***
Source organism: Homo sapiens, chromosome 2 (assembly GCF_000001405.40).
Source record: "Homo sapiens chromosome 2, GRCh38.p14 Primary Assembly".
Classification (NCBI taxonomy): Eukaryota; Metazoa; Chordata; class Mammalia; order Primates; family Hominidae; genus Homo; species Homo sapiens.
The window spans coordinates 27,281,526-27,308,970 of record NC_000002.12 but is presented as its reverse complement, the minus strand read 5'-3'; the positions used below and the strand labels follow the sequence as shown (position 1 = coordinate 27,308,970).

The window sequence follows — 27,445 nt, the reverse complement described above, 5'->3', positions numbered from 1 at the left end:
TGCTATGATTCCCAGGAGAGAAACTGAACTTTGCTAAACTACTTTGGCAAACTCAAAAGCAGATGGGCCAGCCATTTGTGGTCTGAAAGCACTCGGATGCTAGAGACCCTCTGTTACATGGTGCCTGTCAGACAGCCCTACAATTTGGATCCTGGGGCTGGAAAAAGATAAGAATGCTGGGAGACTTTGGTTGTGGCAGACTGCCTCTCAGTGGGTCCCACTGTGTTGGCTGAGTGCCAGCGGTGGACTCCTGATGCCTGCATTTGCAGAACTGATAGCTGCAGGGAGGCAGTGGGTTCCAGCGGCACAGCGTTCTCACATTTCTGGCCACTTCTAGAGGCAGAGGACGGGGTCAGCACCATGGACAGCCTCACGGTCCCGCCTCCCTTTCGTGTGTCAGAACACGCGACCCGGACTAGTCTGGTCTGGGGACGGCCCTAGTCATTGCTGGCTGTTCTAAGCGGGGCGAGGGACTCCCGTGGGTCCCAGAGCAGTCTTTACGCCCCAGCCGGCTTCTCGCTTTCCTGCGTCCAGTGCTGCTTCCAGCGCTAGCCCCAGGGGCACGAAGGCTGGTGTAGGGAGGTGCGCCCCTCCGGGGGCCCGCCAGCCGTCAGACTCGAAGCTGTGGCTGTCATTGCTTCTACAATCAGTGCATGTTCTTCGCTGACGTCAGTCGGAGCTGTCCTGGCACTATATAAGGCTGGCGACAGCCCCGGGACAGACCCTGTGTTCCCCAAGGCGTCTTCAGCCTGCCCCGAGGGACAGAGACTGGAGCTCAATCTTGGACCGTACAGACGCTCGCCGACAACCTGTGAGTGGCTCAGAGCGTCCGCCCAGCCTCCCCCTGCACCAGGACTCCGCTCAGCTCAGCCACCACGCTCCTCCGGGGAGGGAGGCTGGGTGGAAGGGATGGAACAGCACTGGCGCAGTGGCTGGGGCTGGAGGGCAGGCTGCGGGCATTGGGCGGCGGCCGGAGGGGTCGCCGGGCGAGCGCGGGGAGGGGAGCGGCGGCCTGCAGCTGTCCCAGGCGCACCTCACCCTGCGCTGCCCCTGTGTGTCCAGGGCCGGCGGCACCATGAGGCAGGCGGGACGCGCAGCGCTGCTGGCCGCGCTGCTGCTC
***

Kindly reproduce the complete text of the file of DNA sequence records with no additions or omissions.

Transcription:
Source organism: Homo sapiens, chromosome 2 (assembly GCF_000001405.40).
Source record: "Homo sapiens chromosome 2, GRCh38.p14 Primary Assembly".
Classification (NCBI taxonomy): Eukaryota; Metazoa; Chordata; class Mammalia; order Primates; family Hominidae; genus Homo; species Homo sapiens.
The window spans coordinates 27,281,526-27,308,970 of record NC_000002.12 but is presented as its reverse complement, the minus strand read 5'-3'; the positions used below and the strand labels follow the sequence as shown (position 1 = coordinate 27,308,970).

The window sequence follows — 27,445 nt, the reverse complement described above, 5'->3', positions numbered from 1 at the left end:
TGCTATGATTCCCAGGAGAGAAACTGAACTTTGCTAAACTACTTTGGCAAACTCAAAAGCAGATGGGCCAGCCATTTGTGGTCTGAAAGCACTCGGATGCTAGAGACCCTCTGTTACATGGTGCCTGTCAGACAGCCCTACAATTTGGATCCTGGGGCTGGAAAAAGATAAGAATGCTGGGAGACTTTGGTTGTGGCAGACTGCCTCTCAGTGGGTCCCACTGTGTTGGCTGAGTGCCAGCGGTGGACTCCTGATGCCTGCATTTGCAGAACTGATAGCTGCAGGGAGGCAGTGGGTTCCAGCGGCACAGCGTTCTCACATTTCTGGCCACTTCTAGAGGCAGAGGACGGGGTCAGCACCATGGACAGCCTCACGGTCCCGCCTCCCTTTCGTGTGTCAGAACACGCGACCCGGACTAGTCTGGTCTGGGGACGGCCCTAGTCATTGCTGGCTGTTCTAAGCGGGGCGAGGGACTCCCGTGGGTCCCAGAGCAGTCTTTACGCCCCAGCCGGCTTCTCGCTTTCCTGCGTCCAGTGCTGCTTCCAGCGCTAGCCCCAGGGGCACGAAGGCTGGTGTAGGGAGGTGCGCCCCTCCGGGGGCCCGCCAGCCGTCAGACTCGAAGCTGTGGCTGTCATTGCTTCTACAATCAGTGCATGTTCTTCGCTGACGTCAGTCGGAGCTGTCCTGGCACTATATAAGGCTGGCGACAGCCCCGGGACAGACCCTGTGTTCCCCAAGGCGTCTTCAGCCTGCCCCGAGGGACAGAGACTGGAGCTCAATCTTGGACCGTACAGACGCTCGCCGACAACCTGTGAGTGGCTCAGAGCGTCCGCCCAGCCTCCCCCTGCACCAGGACTCCGCTCAGCTCAGCCACCACGCTCCTCCGGGGAGGGAGGCTGGGTGGAAGGGATGGAACAGCACTGGCGCAGTGGCTGGGGCTGGAGGGCAGGCTGCGGGCATTGGGCGGCGGCCGGAGGGGTCGCCGGGCGAGCGCGGGGAGGGGAGCGGCGGCCTGCAGCTGTCCCAGGCGCACCTCACCCTGCGCTGCCCCTGTGTGTCCAGGGCCGGCGGCACCATGAGGCAGGCGGGACGCGCAGCGCTGCTGGCCGCGCTGCTGCTC